Slow and steady wins the race

As someone on the outside looking in at the success of other’s I’ve noticed an interesting commonality. Lasting achievement doesn’t resemble a hurricane, it’s more a steady rain that provides the fields of life with just the right amount of sustenance to keep everything green. This is something visible to both the well-known and common person alike. The strange and interesting thing to me is how often this is overlooked. In our desire to have all the necessary items of existence ‘out the box’ ready we fail to recognize where the true success of the average lies – in the process of growth. The concept of steady improvement, adjustment and learning along with calculated planning has taken a back seat to dominance.

From the business world to sports a person can see this everywhere. A company and its board bring in a new CEO to replace an outgoing one who was not given enough time to execute their vision. A team drafts a player that was a high achiever at the collegian level with the blind belief that the level of success will automatically translate in the pro’s. The trouble with this thinking is that it puts little premium on tomorrow while placing nearly all the eggs into ‘today’s’ basket. We trade in impact for stability and in the end often get neither. Is there a solution to this conundrum? You bet there is and it involves a radical process…exercising patient.

To breakdown the pitfall of not allowing natural growth to take hold I’m going to turn to a place where it’s most obvious – the world of sports. Of all the positions in a sport one that has possibly the greatest premium is the quarterback in American football. Let’s take what many analysts consider to be the top five players as of 2018: Tom Brady, Drew Brees, Ben Roethlisberger, Russell Wilson, and Aaron Rodgers. Of these guys only two of the five (40%) were drafted in the first round and neither (Roethlisberger or Rodgers) was selected in the top 10. Also, of note is that the teams Aaron and Ben played were a complete non-factor in the race for a college championship title – Miami of Ohio unranked the entire season and the University of California finishing the season 7-4 in the 25th spot.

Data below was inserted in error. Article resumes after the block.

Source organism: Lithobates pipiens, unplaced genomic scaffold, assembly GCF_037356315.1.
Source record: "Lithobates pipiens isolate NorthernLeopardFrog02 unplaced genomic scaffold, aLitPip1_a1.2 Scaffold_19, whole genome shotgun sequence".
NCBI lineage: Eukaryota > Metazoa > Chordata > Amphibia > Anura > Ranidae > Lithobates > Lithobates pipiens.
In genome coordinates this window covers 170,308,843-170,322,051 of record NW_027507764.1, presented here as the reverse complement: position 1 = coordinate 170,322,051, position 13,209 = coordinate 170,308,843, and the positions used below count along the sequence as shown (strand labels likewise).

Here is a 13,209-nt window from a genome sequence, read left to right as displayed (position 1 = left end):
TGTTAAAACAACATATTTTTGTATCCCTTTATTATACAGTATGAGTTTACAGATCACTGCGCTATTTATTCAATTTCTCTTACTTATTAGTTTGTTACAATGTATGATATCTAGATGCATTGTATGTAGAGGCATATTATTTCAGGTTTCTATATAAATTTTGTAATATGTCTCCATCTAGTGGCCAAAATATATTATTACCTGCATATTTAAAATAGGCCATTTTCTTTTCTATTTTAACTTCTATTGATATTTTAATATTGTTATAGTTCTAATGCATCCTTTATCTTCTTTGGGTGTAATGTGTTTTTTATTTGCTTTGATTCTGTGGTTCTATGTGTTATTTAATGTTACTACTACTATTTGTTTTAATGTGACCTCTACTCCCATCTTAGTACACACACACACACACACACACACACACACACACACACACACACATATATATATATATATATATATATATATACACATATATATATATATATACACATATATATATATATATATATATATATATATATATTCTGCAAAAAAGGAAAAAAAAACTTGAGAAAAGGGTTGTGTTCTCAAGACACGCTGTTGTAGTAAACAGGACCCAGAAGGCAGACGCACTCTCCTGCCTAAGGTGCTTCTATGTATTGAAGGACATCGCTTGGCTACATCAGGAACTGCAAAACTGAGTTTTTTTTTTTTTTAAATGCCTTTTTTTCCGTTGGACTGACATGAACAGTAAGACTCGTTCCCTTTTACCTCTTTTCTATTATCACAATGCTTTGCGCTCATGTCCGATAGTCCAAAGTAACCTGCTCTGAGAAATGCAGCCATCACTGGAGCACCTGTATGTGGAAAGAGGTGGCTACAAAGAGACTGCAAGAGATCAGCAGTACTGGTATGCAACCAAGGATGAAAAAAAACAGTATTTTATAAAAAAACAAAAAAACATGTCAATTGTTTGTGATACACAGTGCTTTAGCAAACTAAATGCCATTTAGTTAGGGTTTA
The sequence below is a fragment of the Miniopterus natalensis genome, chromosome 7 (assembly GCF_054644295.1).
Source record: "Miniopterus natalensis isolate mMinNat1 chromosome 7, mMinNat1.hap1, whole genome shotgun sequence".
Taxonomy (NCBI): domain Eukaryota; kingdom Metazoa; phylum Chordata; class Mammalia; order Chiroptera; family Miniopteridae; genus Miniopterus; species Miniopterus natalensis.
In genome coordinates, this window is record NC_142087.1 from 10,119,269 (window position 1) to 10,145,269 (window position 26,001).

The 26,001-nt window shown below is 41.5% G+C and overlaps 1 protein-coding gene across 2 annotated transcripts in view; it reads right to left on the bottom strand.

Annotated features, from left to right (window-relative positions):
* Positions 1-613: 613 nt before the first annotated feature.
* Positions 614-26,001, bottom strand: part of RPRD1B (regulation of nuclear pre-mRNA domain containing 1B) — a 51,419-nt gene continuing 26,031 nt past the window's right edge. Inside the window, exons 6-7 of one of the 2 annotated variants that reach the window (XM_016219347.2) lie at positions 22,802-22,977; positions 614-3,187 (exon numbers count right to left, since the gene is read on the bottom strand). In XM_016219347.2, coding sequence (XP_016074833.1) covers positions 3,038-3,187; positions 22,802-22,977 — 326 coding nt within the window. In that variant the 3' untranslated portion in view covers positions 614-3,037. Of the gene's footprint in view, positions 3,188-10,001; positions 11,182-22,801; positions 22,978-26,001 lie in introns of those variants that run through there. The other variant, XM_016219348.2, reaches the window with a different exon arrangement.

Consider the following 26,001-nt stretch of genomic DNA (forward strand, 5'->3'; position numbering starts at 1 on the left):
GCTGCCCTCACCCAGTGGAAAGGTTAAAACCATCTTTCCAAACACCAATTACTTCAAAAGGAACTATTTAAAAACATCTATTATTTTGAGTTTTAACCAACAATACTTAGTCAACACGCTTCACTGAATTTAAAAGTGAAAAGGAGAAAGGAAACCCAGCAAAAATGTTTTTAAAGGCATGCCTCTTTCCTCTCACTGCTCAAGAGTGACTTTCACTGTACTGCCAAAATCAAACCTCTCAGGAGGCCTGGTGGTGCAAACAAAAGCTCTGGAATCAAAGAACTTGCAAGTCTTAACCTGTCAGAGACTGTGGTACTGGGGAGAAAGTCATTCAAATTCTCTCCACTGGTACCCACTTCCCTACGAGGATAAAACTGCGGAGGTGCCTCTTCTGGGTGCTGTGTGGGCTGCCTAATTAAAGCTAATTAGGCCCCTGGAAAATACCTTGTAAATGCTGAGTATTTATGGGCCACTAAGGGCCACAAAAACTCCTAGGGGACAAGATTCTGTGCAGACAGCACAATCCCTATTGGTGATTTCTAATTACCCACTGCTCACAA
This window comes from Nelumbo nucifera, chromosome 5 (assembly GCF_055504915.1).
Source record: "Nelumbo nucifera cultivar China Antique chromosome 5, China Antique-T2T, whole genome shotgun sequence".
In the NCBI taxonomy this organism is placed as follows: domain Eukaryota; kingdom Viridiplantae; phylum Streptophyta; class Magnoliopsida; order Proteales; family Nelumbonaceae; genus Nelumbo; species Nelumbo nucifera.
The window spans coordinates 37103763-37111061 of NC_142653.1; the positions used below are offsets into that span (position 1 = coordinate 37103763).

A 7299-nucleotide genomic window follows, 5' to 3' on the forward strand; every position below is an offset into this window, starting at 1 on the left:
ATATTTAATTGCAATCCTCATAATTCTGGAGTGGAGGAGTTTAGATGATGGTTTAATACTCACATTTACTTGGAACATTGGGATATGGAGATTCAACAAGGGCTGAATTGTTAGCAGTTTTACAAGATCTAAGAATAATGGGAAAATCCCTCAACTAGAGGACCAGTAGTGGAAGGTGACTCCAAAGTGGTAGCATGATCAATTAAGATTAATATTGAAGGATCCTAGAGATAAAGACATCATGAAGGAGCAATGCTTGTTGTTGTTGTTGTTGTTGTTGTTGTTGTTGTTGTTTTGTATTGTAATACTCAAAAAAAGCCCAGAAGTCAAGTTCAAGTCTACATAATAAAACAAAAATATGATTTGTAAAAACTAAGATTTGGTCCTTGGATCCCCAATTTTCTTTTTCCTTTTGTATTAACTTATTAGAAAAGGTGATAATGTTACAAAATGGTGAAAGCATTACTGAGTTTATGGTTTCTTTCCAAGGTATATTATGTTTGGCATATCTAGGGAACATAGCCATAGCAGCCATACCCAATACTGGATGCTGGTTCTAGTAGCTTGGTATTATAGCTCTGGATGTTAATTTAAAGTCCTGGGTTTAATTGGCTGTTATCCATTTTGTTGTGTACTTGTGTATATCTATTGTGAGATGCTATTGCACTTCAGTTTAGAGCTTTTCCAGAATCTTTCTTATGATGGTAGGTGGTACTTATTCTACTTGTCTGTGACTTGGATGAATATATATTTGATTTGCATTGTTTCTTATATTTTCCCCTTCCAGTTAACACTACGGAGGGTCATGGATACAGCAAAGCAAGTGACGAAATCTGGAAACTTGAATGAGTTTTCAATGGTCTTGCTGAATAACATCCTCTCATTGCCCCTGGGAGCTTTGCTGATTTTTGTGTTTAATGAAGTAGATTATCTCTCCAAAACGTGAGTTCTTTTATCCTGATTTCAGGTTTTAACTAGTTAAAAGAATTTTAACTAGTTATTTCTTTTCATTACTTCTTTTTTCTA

The point of this divesture is that reaching a certain level of success, on whatever stratosphere it exists, relies perhaps more in the foundation than the completed project. Time changes things and the ability to adapt is often time as critical as skill level. Peaking, while a naturally occurring phenomenon, should not be where the greatest concentration is placed, albeit sport or life. Rather I purpose a two-prong approach. The first, operate within a healthy framework of output. Whether that is athletically, academically or even professionally – too much, too soon, ultimately equals something that doesn’t last. The second is prepare for the transition. This one is a little tricky because it requires a lot of self-reflection and/or unbiased 3rd party opinion. An ounce of honest, intelligent, reflection is worth a pound of long term future achievement.

Judge not yet ye…never mind go ahead and judge

The opening part of the above title is likely as well known in the United States (and perhaps most of western or Christian-leaning culture) as any other maxim. Taken from the new testament text of Matthew the passage loosely states to ‘judge not, that you not be judged…for with what judgement you use, you shall be judged and with what measure you use it shall be measured to you again’. How lovely and idealistic a recommendation…actually more like how misguided and baseless a concept. Judgment is the very foundation on which the decision-making process was built. It involves on some level the use of our otherwise expansive brains to see the necessary potential for action and to move accordingly based on various information (or even the lack there of).

Judgement exists in two forms: judgement before an action and judgement based on the interpretation of (ideally) relevant facts. The first part of this involves the use of prejudice. Prejudice as it’s viewed in today’s world is a very loaded and dangerous word. In the modern liberal wing of political thought, it is an enemy of the people that needs to be snuffed out from existence in order to bring balance to the world. But, let’s think about it for a second, what is prejudice at its core other than a preconceived opinion not based on reason or actual experience; essentially it is a thought lacking perspective. Developing perspective on a matter is an act that requires involving oneself in something an individual may otherwise, and most likely doesn’t, have experience in. The problem is that we are hard wired to judge, especially in situations of duress…which are from an evolutionary standpoint brought on by uncertainty…things we don’t have experience with (particularly as it relates to our well-being – this is called the ‘fight or flight’ response).